Use

It’s a power socket, just use it as normal.

And it’s an Ethernet switch with four connections. Just use them as normal. Of course, one end will need to be connected to your Internet connection – for me, this is via the wired LAN in my home office, without any need for cross-over cables.

Performance

For many years, I avoided Ethernet over power line solutions because I was concerned about interoperability between the various standards, and I’d heard stories of poor performance. Of course, this will vary tremendously based on the electrical wiring in use but I’ve been pretty impressed with the Power Ethernet devices. Bear in mind that my primary use is to stream TV from the Internet (BBC iPlayer, for example), so the bottleneck is my “up to 8Mbps” ADSL2 connection, but  I’m having no issues at all, even streaming HD content.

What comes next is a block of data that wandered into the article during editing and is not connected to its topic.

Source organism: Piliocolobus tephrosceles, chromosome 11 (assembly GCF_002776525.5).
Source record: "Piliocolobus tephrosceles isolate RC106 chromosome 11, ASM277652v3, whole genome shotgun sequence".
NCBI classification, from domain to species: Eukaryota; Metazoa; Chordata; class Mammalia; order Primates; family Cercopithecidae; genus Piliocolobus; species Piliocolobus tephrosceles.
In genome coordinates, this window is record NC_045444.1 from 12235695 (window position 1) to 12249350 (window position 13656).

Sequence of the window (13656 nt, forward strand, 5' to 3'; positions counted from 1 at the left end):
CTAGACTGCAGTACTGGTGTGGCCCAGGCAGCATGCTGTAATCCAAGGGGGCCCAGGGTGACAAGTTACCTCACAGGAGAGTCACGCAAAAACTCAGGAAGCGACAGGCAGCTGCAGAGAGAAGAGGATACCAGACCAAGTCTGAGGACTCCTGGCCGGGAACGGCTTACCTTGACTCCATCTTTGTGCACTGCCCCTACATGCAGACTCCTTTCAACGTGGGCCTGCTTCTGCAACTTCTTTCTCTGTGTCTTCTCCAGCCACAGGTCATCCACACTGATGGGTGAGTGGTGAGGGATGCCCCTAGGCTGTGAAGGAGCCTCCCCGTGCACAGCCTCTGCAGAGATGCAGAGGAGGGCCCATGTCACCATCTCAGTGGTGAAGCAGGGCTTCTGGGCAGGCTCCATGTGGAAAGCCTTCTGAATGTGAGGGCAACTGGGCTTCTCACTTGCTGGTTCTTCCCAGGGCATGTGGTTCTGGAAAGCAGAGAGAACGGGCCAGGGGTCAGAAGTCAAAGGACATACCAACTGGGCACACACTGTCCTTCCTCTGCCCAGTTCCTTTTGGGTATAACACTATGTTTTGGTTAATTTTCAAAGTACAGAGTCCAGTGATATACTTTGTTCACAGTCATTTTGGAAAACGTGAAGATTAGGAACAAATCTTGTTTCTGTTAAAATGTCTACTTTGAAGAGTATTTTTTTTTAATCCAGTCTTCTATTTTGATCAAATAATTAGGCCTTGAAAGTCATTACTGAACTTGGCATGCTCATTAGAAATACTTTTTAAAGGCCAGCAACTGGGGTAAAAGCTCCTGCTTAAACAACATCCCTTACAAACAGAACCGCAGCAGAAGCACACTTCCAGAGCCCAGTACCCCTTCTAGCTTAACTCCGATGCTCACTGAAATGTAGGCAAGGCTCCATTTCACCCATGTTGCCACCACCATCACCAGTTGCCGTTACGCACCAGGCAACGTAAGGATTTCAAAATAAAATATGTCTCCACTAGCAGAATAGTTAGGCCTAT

It’s difficult to measure the true throughput of the network but the Power Ethernet Management Software (PEMS) suggests I’m sustaining a connection at around 160Mbps and the initial connection speed often rises over time.  Tests using file transfers (for example, using NetCPS) suggested lower transfer rates but it’s still far better than over Wi-Fi – and seems more reliable.

The TP1000 Ethernet sockets also go into standby mode when not in use, which obviously has an environmental (and fiscal) impact, but they are quick to “resume” when a device is plugged in to one of the RJ45 connections or switched on, taking just a few seconds to establish a connection as normal.

Management